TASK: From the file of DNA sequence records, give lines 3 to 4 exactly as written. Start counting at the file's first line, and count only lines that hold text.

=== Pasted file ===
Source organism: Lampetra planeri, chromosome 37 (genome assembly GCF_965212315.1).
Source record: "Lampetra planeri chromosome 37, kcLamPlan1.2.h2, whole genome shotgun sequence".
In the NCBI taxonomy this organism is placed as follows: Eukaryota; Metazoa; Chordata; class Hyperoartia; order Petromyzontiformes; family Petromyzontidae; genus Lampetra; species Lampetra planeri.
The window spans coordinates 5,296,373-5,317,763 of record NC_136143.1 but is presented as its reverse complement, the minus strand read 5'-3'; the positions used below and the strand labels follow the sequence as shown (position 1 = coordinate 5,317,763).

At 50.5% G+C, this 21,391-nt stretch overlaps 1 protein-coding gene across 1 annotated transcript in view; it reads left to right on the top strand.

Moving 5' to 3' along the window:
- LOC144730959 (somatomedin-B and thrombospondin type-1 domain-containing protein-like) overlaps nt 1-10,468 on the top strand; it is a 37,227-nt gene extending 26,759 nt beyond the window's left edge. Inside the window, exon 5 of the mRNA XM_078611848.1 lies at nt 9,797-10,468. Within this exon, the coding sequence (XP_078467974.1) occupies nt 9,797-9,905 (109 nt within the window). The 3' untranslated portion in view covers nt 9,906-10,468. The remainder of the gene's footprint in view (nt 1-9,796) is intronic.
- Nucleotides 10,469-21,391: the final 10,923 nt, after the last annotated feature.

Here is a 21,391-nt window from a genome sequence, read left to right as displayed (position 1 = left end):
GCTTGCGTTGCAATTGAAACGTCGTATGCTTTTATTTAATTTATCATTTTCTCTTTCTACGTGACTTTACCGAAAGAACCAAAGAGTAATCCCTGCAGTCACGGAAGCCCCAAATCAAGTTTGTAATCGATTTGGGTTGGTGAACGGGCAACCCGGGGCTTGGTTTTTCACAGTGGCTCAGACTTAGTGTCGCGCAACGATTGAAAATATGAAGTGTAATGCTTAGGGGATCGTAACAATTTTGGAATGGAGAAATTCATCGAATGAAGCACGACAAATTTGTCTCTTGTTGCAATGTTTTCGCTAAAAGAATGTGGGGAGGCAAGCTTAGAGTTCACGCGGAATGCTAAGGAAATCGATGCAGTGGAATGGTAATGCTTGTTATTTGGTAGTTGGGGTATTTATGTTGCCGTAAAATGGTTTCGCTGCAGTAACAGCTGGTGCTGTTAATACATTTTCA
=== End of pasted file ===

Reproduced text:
In the NCBI taxonomy this organism is placed as follows: Eukaryota; Metazoa; Chordata; class Hyperoartia; order Petromyzontiformes; family Petromyzontidae; genus Lampetra; species Lampetra planeri.
The window spans coordinates 5,296,373-5,317,763 of record NC_136143.1 but is presented as its reverse complement, the minus strand read 5'-3'; the positions used below and the strand labels follow the sequence as shown (position 1 = coordinate 5,317,763).